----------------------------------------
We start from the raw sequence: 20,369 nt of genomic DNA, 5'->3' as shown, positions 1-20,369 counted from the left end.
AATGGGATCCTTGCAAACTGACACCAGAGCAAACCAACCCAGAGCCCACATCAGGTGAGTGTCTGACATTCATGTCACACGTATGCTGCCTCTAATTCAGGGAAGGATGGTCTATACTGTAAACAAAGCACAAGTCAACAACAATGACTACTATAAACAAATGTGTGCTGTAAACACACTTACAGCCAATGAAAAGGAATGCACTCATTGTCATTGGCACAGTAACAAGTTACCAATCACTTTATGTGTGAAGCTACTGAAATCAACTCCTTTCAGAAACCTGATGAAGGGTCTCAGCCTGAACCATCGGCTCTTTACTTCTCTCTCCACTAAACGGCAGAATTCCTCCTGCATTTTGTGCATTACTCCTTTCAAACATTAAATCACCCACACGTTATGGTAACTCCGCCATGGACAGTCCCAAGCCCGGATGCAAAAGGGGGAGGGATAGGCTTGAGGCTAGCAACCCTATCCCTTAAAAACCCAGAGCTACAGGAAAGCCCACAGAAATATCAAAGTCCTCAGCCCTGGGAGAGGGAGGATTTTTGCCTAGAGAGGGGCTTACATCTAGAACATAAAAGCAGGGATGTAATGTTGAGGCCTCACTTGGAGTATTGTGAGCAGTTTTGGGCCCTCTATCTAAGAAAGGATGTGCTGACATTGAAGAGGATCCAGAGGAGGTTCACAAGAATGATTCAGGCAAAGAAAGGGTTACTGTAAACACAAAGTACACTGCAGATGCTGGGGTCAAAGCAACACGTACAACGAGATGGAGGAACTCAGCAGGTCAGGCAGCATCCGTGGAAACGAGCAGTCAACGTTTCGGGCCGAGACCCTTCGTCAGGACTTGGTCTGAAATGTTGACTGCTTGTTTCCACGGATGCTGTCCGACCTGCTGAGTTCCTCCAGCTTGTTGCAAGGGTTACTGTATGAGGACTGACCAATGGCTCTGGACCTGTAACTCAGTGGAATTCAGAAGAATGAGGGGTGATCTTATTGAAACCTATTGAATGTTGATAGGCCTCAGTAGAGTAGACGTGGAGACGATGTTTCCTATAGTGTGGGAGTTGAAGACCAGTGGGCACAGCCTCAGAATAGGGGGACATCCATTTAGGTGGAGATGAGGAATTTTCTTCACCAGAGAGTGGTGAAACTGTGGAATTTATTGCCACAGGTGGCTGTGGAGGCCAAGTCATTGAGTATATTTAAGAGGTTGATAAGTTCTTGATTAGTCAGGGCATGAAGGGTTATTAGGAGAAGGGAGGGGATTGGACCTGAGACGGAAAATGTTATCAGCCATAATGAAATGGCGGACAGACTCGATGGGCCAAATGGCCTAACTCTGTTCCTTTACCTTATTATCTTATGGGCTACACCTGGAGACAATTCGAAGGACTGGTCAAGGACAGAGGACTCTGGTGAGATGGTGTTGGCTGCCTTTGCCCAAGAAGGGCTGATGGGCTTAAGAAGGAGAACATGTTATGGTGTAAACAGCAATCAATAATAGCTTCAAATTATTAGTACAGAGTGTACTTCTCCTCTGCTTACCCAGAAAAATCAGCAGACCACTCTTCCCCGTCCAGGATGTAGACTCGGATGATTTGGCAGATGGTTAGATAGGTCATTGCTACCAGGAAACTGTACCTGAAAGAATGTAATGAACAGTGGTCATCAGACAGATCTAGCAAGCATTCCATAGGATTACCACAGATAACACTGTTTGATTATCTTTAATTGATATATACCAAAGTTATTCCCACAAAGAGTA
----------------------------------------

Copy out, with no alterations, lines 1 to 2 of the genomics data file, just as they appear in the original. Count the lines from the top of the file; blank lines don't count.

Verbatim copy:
We start from the raw sequence: 20,369 nt of genomic DNA, 5'->3' as shown, positions 1-20,369 counted from the left end.
AATGGGATCCTTGCAAACTGACACCAGAGCAAACCAACCCAGAGCCCACATCAGGTGAGTGTCTGACATTCATGTCACACGTATGCTGCCTCTAATTCAGGGAAGGATGGTCTATACTGTAAACAAAGCACAAGTCAACAACAATGACTACTATAAACAAATGTGTGCTGTAAACACACTTACAGCCAATGAAAAGGAATGCACTCATTGTCATTGGCACAGTAACAAGTTACCAATCACTTTATGTGTGAAGCTACTGAAATCAACTCCTTTCAGAAACCTGATGAAGGGTCTCAGCCTGAACCATCGGCTCTTTACTTCTCTCTCCACTAAACGGCAGAATTCCTCCTGCATTTTGTGCATTACTCCTTTCAAACATTAAATCACCCACACGTTATGGTAACTCCGCCATGGACAGTCCCAAGCCCGGATGCAAAAGGGGGAGGGATAGGCTTGAGGCTAGCAACCCTATCCCTTAAAAACCCAGAGCTACAGGAAAGCCCACAGAAATATCAAAGTCCTCAGCCCTGGGAGAGGGAGGATTTTTGCCTAGAGAGGGGCTTACATCTAGAACATAAAAGCAGGGATGTAATGTTGAGGCCTCACTTGGAGTATTGTGAGCAGTTTTGGGCCCTCTATCTAAGAAAGGATGTGCTGACATTGAAGAGGATCCAGAGGAGGTTCACAAGAATGATTCAGGCAAAGAAAGGGTTACTGTAAACACAAAGTACACTGCAGATGCTGGGGTCAAAGCAACACGTACAACGAGATGGAGGAACTCAGCAGGTCAGGCAGCATCCGTGGAAACGAGCAGTCAACGTTTCGGGCCGAGACCCTTCGTCAGGACTTGGTCTGAAATGTTGACTGCTTGTTTCCACGGATGCTGTCCGACCTGCTGAGTTCCTCCAGCTTGTTGCAAGGGTTACTGTATGAGGACTGACCAATGGCTCTGGACCTGTAACTCAGTGGAATTCAGAAGAATGAGGGGTGATCTTATTGAAACCTATTGAATGTTGATAGGCCTCAGTAGAGTAGACGTGGAGACGATGTTTCCTATAGTGTGGGAGTTGAAGACCAGTGGGCACAGCCTCAGAATAGGGGGACATCCATTTAGGTGGAGATGAGGAATTTTCTTCACCAGAGAGTGGTGAAACTGTGGAATTTATTGCCACAGGTGGCTGTGGAGGCCAAGTCATTGAGTATATTTAAGAGGTTGATAAGTTCTTGATTAGTCAGGGCATGAAGGGTTATTAGGAGAAGGGAGGGGATTGGACCTGAGACGGAAAATGTTATCAGCCATAATGAAATGGCGGACAGACTCGATGGGCCAAATGGCCTAACTCTGTTCCTTTACCTTATTATCTTATGGGCTACACCTGGAGACAATTCGAAGGACTGGTCAAGGACAGAGGACTCTGGTGAGATGGTGTTGGCTGCCTTTGCCCAAGAAGGGCTGATGGGCTTAAGAAGGAGAACATGTTATGGTGTAAACAGCAATCAATAATAGCTTCAAATTATTAGTACAGAGTGTACTTCTCCTCTGCTTACCCAGAAAAATCAGCAGACCACTCTTCCCCGTCCAGGATGTAGACTCGGATGATTTGGCAGATGGTTAGATAGGTCATTGCTACCAGGAAACTGTACCTGAAAGAATGTAATGAACAGTGGTCATCAGACAGATCTAGCAAGCATTCCATAGGATTACCACAGATAACACTGTTTGATTATCTTTAATTGATATATACCAAAGTTATTCCCACAAAGAGTA